The main thing was, she backed me. I was her horse. I knew she thought I was a winner, but even if I lost I was her horse. She never meddled with my prose (although she was a demon proofreader). She mostly liked what I wrote. When occasionally she didn't, she told me why, delicately, and then trusted me with the decision: to rewrite, withdraw, or submit the piece. And if I said Submit it, no matter how out-of-line and difficult to place it was, eventually she sold it.

She would handle any kind of writing I gave her — realism, fantasy, sf, experimental — for kids, YA, adult — short stories, novels — fiction, nonfiction — even, now and then, poetry.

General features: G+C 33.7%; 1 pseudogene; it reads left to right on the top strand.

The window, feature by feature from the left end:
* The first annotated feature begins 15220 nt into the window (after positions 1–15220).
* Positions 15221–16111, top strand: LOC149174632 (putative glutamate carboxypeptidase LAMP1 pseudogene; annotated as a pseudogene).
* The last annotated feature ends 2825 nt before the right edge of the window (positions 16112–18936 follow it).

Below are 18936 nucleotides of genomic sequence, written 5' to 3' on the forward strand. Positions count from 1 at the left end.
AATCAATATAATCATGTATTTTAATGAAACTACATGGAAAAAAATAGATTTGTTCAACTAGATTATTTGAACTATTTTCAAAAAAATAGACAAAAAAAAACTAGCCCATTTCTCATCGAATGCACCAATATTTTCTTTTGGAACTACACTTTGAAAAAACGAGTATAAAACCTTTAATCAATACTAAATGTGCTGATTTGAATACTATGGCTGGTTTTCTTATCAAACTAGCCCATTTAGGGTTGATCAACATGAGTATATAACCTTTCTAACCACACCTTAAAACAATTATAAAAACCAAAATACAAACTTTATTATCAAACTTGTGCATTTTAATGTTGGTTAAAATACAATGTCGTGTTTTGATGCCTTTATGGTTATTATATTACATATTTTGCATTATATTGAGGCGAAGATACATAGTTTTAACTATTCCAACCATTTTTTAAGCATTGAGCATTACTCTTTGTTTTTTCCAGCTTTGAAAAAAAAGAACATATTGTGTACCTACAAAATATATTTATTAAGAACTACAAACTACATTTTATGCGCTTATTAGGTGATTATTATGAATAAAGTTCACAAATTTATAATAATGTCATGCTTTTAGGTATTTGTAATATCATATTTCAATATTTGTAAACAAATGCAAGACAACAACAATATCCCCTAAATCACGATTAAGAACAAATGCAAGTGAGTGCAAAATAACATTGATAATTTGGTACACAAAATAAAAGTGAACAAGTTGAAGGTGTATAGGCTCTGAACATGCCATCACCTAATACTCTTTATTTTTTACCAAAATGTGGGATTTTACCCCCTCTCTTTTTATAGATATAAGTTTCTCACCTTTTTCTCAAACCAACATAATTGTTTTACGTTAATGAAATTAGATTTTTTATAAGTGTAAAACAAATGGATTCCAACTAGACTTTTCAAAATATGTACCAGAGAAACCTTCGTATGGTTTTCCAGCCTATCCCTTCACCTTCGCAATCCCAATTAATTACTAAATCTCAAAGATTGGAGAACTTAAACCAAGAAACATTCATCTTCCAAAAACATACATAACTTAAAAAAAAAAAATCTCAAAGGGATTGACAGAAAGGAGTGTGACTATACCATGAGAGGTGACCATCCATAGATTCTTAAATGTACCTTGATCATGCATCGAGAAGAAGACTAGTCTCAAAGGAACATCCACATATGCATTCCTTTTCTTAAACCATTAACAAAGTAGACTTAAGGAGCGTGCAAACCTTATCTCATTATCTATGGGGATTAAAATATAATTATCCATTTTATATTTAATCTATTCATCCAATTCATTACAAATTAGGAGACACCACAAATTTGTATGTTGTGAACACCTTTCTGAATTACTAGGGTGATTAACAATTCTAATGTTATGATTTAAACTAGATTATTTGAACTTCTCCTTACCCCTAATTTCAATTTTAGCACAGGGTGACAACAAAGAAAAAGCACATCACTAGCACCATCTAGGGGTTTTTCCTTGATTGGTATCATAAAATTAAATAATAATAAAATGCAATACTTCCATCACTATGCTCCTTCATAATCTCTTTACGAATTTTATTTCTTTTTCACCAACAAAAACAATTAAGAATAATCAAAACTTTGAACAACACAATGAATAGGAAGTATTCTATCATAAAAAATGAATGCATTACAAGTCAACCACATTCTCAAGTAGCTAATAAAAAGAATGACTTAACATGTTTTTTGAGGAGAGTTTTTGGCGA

For a long time I didn't realise how unusual this is, how narrow many agents' agendas are — they won't "bother" with short stories, won't go outside a genre, etc. Of course she loved an easy sell, but she'd send what I wrote where she thought it might sell, and if it didn't, she'd try again. And if she hadn't dealt much in one of these fields before, she went right in, sussed it out, found who the people she needed to know were, and charmed them.

She and I didn't talk a lot on the phone, we kept a paper trail; but with her soft, slightly Southern voice and manners, she was a phone wizard. In the later years, unable to leave Milford and get to New York, she had to do almost all her deals by phone. More than one editor has said to me, a little wistfully, "I don't know quite how she talked me into it!" — or told me how they missed her calls, after she retired.